Ola knows that, as a busy full time doctor, he won’t be able to achieve his vision alone, and committed board members will be critical contributors in the years ahead. In his recently created WOCAPSS board charter, Ola specified how Board members will directly advance WOCAPSS’ fundraising, programming, marketing and advocacy efforts. A strong board will also play a critical role in strengthening the organization’s governance and bolstering its credibility as it continues growing.

Ola also told us that, while he has experienced success with grant applications, gaining funding is still another challenge. “I must admit that finding and applying for funding for the organization is a very challenging process,” he told us. “From conception of appropriate project idea, to putting together strong project proposals, to budgeting and justifying the budgets. It’s both tedious and mentally demanding. But the most frustrating aspect is finding a perfect donor organization.”

PEACE was privileged to conduct one of its two pilot partnerships this summer with WOCAPSS (along with Uwezo Wetu, based in the Congo DRC). Over three months, we strove to help Mr. Ola meet his needs and realize his vision; by providing much-needed manpower, and by assisting him with projects key to building WOCAPSS’ organizational capacity. The results of the partnership were:

During a debriefing meeting on August 30, we spoke with Ola about how the partnership went, and how we can continue to work together in the future. He told us that he most appreciated the 3-year action plan. “This will be a key document,” he told us. “Our projects would be structured to fulfill each goal in the action plan and we’ll be able to better evaluate the plan along the way.”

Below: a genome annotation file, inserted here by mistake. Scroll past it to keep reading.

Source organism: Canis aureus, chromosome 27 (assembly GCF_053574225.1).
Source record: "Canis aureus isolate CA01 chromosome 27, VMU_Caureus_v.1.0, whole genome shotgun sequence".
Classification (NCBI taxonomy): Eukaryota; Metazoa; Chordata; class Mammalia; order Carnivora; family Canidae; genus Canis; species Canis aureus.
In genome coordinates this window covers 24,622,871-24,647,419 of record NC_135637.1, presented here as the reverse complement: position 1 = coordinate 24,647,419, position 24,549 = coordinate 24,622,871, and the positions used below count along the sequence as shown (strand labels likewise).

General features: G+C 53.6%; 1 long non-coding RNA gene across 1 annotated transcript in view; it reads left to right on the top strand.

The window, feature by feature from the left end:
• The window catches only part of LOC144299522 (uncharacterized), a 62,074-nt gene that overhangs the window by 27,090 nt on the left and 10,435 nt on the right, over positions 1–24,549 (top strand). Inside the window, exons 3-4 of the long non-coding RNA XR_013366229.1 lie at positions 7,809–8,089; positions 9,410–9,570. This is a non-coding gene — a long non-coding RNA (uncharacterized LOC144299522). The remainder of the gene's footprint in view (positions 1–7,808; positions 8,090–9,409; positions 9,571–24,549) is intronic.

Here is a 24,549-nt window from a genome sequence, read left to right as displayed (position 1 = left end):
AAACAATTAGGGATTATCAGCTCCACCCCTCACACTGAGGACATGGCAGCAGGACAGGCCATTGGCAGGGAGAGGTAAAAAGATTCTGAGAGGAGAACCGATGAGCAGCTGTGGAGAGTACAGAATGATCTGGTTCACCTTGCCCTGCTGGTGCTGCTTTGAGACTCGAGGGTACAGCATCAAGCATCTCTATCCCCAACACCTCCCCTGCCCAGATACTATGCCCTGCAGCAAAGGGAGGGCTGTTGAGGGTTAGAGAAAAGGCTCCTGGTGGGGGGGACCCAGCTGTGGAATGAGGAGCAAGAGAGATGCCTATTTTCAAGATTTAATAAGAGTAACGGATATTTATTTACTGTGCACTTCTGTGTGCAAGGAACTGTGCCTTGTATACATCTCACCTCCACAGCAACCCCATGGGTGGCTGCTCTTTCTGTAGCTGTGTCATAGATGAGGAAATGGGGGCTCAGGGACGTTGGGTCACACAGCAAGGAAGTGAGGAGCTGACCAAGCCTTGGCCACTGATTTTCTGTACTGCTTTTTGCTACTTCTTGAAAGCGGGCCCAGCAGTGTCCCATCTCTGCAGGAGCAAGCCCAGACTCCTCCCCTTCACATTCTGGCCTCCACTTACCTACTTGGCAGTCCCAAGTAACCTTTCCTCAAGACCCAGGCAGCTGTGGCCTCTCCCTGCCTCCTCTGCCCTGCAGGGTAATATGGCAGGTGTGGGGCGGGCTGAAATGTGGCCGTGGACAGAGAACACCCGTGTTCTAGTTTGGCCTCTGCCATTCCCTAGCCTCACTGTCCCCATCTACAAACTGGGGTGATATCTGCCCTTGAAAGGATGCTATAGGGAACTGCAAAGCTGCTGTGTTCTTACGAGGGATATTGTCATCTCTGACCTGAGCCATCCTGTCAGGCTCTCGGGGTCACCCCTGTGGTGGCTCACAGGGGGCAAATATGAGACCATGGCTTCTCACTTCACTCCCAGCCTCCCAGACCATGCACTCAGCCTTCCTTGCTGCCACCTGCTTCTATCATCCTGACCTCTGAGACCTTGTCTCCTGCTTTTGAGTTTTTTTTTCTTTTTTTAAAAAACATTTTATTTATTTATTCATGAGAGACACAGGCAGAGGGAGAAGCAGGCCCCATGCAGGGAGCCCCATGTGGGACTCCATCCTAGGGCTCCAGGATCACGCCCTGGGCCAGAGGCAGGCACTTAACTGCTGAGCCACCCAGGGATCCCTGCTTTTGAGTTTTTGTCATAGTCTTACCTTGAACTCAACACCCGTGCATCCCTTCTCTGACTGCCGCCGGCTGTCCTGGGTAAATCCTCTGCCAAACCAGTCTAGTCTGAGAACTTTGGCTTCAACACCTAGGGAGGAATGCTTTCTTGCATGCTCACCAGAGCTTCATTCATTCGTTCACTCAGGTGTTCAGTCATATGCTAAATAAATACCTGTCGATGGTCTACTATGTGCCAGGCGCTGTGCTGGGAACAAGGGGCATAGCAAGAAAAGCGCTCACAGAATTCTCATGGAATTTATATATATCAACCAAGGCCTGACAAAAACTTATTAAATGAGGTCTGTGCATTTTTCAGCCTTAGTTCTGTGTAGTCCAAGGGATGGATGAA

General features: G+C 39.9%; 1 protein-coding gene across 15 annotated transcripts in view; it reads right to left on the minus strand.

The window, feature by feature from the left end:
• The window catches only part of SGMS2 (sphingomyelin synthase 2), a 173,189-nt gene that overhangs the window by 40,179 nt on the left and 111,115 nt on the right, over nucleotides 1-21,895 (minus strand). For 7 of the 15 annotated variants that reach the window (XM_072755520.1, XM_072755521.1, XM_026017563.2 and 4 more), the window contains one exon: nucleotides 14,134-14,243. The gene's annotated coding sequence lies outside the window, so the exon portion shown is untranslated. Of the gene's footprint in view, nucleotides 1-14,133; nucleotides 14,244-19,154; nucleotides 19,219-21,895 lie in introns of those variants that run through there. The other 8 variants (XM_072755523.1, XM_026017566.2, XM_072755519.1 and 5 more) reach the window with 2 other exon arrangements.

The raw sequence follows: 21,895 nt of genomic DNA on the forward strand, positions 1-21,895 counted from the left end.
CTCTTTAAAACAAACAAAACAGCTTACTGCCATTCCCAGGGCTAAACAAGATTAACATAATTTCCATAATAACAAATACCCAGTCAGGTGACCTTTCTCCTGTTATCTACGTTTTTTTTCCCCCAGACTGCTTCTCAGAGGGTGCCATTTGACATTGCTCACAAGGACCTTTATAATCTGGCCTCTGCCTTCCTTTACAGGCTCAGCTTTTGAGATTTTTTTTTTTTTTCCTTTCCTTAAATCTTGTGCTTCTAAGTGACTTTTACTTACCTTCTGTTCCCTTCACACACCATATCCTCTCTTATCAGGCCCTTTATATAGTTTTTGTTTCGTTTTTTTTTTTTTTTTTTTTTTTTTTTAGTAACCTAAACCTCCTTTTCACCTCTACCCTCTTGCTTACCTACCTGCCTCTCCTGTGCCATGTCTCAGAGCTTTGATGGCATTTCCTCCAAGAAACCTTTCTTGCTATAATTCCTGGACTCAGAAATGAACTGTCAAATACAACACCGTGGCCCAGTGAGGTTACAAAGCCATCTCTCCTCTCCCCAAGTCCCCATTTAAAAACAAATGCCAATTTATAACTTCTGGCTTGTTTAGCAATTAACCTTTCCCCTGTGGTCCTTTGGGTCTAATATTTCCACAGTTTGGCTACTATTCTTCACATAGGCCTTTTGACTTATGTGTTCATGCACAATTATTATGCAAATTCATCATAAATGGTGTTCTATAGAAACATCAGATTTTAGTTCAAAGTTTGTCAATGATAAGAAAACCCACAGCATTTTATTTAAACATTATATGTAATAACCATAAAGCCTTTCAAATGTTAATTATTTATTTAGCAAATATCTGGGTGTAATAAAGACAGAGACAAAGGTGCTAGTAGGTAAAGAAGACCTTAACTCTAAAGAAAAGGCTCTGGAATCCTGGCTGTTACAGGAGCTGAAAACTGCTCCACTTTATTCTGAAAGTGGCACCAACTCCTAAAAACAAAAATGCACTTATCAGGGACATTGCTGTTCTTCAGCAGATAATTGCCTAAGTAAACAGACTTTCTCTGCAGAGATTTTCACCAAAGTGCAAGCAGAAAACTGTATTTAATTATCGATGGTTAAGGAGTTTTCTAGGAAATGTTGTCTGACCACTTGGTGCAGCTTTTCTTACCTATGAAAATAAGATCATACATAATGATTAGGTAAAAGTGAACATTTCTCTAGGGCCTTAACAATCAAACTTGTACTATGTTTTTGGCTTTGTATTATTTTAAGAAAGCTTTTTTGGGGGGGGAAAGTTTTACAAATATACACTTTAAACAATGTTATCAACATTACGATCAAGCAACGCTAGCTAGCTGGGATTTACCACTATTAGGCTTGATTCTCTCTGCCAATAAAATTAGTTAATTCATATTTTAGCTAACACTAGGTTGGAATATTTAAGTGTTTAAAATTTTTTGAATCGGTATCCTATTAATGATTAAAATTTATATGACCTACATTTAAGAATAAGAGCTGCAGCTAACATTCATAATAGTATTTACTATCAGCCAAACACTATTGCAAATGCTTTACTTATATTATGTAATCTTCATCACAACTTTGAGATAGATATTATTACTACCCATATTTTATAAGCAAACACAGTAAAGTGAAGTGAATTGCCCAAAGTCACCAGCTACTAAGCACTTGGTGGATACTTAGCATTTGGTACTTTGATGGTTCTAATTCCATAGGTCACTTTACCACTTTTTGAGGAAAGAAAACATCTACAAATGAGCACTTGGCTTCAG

Summarizing the partnership, Ola said that “we are definitely not where we were before we started the summer partnership. We’ve been able to set better templates for growth in areas of organizational structure and capacity, strategic planning and resource mobilization. In the next 3 years, our hope of being a stronger organization is definitely brighter than before we started the partnership.”

PEACE Executive Director Peter Mosher added that “It was a real privilege to work with Idris this summer, he is a tremendous leader and I believe his organization will be making waves in the years ahead. I was happy to hear he found our partnership useful. Most importantly, I’m really happy to collect feedback from Idris and my other partner, Gloria, about how we can help even more in the future. With the right resources, not only can we continue to provide consulting services, but we can also help our partners to fundraise, build connections, and reach broader audiences. Both Idris and I are eager to continue our partnership and see how we can further work towards the realization of his vision.”

Ola similarly remarked, “the opportunities to help my organization is limitless. From fundraising, to securing partnerships with US organizations, to linking us to opportunities for continuous skills acquisition and capacity building, to improving our organization’s image and visibility. We can also work with PEACE to gain access to grants exclusively available for US-based organizations to carry out projects in foreign locations. These are some of the numerous ways that PEACE can help.”

Exploring the frontiers of virtual partnership on WhatsApp

In the more immediate term, PEACE and Ola have agreed to collaborate on a crowdfunding campaign in December as our next project. Please follow us to stay tuned on how you can contribute!